"But I would certainly rather it come to my desk with an exception for rape and incest," Barbour told the AP. "I think that's consistent with the opinion of the vast majority of Mississippians and Americans."
No lawmakers stood to argue in favor of abortion rights, although several said abortions should be allowed if a woman was impregnated against her will.
A Missouri bill, sponsored by Republican Sen. Jason Crowell, would make it a felony charge for anyone who performs an abortion, carrying a sentence of five years to 15 years in prison.
"Across the country, state politicians are creating a gauntlet of anti-choice laws and regulations to make it more difficult for women to get the best and safest reproductive health-care services," Eve Gartner, senior staff attorney for Planned Parenthood, said in a statement following the South Dakota ban. "South Dakota's ban is the most sweeping abortion ban passed by any state in more than a decade. Planned Parenthood will go to court to ensure women, with their doctors and families, continue to be able to make personal health-care decisions -- not politicians."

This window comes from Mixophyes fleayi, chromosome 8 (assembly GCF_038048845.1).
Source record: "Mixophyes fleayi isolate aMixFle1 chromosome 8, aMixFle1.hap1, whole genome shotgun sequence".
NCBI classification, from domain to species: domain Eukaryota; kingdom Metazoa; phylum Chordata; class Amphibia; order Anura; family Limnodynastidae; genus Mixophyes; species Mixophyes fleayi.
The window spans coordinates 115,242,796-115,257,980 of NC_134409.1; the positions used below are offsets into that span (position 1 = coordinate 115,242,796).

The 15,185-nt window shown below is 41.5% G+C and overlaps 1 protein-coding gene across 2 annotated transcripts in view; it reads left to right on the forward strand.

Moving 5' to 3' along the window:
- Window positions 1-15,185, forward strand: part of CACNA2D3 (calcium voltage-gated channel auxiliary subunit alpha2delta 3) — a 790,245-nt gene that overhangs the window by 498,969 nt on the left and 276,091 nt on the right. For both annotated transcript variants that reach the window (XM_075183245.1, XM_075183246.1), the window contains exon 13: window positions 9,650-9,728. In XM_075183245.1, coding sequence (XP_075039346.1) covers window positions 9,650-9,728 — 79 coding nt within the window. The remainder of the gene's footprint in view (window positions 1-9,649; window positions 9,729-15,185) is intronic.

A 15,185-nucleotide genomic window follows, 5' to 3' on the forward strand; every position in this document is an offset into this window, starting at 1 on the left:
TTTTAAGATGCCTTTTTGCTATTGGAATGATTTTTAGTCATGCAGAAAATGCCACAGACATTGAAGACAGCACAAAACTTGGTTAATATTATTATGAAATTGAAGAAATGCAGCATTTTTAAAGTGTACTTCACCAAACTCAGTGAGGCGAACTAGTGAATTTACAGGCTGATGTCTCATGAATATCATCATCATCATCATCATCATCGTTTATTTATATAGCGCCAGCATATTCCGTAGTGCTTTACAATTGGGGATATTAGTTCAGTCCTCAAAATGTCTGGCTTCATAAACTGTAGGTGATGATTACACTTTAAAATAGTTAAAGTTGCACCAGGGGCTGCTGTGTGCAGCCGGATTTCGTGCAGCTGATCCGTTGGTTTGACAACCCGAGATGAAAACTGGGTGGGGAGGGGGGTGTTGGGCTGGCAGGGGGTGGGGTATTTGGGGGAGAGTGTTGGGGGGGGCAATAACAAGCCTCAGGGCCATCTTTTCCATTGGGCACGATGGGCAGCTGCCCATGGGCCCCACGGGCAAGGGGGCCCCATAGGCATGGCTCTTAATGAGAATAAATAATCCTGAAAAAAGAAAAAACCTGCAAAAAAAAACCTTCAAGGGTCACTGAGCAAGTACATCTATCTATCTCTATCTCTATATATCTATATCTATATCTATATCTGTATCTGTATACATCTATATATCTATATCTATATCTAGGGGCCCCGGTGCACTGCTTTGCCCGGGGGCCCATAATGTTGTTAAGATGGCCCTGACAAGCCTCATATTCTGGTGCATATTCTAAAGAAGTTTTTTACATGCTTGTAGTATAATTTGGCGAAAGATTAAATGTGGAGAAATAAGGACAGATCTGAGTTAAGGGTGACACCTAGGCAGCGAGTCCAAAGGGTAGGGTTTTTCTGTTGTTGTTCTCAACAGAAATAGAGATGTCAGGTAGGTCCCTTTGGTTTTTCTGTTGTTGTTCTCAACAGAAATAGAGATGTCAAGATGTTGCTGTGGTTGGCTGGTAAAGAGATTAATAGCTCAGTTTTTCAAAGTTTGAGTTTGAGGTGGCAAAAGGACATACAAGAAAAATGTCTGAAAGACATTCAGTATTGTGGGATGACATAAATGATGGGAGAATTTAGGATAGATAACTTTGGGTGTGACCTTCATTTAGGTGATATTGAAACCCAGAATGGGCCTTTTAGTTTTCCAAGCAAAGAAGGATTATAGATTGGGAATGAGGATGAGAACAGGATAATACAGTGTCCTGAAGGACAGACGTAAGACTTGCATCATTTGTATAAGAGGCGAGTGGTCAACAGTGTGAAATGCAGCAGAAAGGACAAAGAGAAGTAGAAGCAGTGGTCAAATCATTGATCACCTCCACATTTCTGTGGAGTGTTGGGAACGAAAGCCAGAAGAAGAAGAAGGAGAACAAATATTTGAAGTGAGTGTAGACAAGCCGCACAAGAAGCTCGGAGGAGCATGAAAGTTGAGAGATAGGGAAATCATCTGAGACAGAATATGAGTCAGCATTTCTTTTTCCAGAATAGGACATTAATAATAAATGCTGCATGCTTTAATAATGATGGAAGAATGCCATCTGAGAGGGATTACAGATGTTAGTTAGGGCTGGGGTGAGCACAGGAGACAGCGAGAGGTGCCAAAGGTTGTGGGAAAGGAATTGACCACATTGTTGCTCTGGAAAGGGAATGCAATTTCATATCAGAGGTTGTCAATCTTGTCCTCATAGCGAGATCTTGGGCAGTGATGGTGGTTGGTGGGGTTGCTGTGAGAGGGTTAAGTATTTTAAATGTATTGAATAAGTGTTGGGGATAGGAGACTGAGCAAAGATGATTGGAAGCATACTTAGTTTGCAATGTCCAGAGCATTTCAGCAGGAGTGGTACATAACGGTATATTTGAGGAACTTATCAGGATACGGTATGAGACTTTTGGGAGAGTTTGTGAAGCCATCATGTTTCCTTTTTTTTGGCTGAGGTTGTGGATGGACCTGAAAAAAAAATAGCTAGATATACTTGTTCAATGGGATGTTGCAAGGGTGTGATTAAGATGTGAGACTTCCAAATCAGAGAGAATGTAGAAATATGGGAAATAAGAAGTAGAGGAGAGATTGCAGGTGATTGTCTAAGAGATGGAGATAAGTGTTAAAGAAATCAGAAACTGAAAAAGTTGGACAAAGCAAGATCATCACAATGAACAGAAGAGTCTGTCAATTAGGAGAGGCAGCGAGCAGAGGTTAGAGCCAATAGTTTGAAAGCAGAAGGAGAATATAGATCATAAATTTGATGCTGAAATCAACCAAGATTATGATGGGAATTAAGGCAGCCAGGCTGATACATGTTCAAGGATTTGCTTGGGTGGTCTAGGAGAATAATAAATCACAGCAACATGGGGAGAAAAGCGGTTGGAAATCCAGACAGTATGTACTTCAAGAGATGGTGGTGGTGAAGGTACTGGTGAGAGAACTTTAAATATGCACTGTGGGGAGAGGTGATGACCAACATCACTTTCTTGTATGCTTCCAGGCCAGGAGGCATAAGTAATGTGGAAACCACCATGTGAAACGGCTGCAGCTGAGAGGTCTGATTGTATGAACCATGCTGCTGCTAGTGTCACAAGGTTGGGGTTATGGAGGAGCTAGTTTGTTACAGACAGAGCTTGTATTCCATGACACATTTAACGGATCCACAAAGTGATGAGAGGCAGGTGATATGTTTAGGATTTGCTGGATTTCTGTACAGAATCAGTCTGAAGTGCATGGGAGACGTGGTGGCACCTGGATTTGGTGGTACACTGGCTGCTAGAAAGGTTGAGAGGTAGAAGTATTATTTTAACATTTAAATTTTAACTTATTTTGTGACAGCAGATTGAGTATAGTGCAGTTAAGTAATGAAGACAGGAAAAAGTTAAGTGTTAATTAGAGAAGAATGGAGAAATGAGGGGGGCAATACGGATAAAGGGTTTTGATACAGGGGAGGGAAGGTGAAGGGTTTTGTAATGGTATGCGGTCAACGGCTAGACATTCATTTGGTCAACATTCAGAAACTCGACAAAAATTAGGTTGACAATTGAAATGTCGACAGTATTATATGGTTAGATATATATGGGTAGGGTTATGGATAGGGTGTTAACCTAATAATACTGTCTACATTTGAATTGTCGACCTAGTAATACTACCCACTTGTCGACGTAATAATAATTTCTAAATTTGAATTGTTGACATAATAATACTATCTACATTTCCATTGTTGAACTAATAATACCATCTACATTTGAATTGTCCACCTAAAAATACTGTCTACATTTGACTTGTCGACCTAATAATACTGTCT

Nationwide, abortion opponents are split over whether it's time to pull out all the stops on banning abortion or time to continue seeking to restrict the procedure with less ambitious bills, such as measures to require parental consent or regulate clinics.
"The pro-life community is divided on what the best strategy is," said Sam Lee, of the anti-abortion group Campaign Life Missouri.
ABCNEWS.com's Rose Palazzolo contributed to this report.